Success is more than a matter of your talent. It’s also a matter of doing a better job presenting it. ย And that is what I do with decades of agency and in-house experience.

 

The Daily Edit – Eight by Eight: Joe Pugliese

- - The Daily Edit

Eight by Eight

Created, Owned and Operated byย Priest+Graceย 
Photographer: Joe Pugliese

Heidi: Tell us why this project was different for you?
Joe: This assignment really combined everything I love about shooting for editorial clients. It was commissioned by the editor and designer Robert Priest so I knew that care would be taken in how the images would be used and that the process would be collaborative every step of the way. I was also excited about the subject matter, despite not being a true follower of sports. I felt that photographing women for a soccer magazine that primarily focuses on global soccer stars who are generally male, this was a nice chance to add to the coverage of one of the most successful teams playing the game today. It dovetailed nicely into conversations about inclusion and representation, which I care about greatly in the context of being someone who contributes to media the way I do.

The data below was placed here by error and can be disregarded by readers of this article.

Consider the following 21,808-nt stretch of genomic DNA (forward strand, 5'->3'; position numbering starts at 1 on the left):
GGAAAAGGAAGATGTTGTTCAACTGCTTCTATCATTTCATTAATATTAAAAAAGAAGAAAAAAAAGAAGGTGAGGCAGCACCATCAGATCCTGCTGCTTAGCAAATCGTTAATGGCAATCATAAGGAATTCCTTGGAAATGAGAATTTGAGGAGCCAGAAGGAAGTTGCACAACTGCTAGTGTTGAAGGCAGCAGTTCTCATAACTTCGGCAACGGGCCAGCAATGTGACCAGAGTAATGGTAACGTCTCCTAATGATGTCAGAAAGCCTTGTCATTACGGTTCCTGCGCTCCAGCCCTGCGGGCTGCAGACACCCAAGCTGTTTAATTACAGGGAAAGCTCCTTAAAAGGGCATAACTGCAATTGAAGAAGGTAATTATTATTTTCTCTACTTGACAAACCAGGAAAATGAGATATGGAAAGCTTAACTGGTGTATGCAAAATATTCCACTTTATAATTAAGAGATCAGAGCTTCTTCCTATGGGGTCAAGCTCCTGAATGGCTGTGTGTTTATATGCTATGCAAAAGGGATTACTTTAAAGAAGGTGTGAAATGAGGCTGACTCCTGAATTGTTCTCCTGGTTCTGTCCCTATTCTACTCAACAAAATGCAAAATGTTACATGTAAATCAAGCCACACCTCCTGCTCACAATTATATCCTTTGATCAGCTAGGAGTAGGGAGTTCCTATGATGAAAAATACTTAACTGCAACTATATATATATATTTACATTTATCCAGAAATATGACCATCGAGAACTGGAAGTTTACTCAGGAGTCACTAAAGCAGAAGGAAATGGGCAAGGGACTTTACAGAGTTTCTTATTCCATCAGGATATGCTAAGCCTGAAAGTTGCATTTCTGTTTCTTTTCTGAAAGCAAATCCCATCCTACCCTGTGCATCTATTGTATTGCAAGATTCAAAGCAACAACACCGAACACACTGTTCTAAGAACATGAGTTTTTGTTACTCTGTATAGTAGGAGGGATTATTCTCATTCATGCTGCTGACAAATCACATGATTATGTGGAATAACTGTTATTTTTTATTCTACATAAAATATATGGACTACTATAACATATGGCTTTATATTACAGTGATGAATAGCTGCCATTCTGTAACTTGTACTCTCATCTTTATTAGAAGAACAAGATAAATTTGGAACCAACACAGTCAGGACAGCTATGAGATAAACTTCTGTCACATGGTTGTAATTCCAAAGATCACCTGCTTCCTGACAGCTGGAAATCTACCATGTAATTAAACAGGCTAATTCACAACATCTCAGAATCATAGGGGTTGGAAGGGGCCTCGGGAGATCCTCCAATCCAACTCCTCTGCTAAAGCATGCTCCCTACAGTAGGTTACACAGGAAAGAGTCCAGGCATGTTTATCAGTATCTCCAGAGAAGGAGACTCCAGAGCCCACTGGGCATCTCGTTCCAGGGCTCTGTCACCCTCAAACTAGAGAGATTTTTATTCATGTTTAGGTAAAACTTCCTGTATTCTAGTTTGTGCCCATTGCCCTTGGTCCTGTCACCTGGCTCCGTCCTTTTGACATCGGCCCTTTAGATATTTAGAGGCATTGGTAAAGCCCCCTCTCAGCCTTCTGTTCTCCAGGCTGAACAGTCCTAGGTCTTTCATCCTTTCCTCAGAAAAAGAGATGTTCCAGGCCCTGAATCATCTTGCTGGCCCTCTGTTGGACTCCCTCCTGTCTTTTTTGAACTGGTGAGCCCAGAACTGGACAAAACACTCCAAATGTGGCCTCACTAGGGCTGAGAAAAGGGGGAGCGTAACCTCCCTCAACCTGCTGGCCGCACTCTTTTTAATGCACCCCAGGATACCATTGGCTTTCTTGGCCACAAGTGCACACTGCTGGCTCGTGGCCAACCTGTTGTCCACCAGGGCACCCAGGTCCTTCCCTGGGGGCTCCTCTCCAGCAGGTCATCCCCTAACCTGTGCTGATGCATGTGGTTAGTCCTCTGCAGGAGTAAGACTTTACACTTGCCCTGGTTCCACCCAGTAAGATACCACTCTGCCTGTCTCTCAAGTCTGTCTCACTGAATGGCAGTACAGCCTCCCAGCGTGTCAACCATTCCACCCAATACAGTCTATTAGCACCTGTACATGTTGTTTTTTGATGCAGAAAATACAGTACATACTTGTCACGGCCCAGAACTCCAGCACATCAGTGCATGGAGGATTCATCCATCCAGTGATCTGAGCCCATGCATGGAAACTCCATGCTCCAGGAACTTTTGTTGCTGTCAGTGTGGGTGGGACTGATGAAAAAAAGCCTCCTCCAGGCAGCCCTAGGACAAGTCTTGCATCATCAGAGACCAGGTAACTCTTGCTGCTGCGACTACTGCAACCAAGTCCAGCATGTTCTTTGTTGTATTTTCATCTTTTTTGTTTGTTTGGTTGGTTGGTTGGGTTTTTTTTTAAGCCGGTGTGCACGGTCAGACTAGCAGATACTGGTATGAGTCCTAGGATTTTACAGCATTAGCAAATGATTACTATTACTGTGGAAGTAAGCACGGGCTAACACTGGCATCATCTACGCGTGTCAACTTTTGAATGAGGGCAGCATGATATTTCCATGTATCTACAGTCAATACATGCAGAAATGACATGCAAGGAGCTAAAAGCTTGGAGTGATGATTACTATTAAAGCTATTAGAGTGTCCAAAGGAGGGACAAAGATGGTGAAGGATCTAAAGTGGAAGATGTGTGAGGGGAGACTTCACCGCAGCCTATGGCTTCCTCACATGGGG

What did you know about Priest+Grace the legendary design duo prior to this project?
Iโ€™ve known about Robert Priest for many years, all the way back to when I was a contributor to Conde Nast Portfolio magazine, where he was the design director. I also did assignments for O (The Oprah Magazine) when he was the design director there. I have great respect for and reverence to his legacy as well as his ability to stay on the cutting edge of innovative design. I think if you love working in magazines, you know about Robert.

When a publication like 8by8 is so exquisitely designed what type of responsibility do you feel?
Itโ€™s really such a treat to know that the photography is meant to live side by side with amazing type and design elements made by the best designers in the business. I do feel a responsibility for my images to hold up to that great design, so they can be on equal footing and complement one another. My absolute favorite thing about shooting for magazines is seeing how my images pair with strong design, especially on a cover shoot.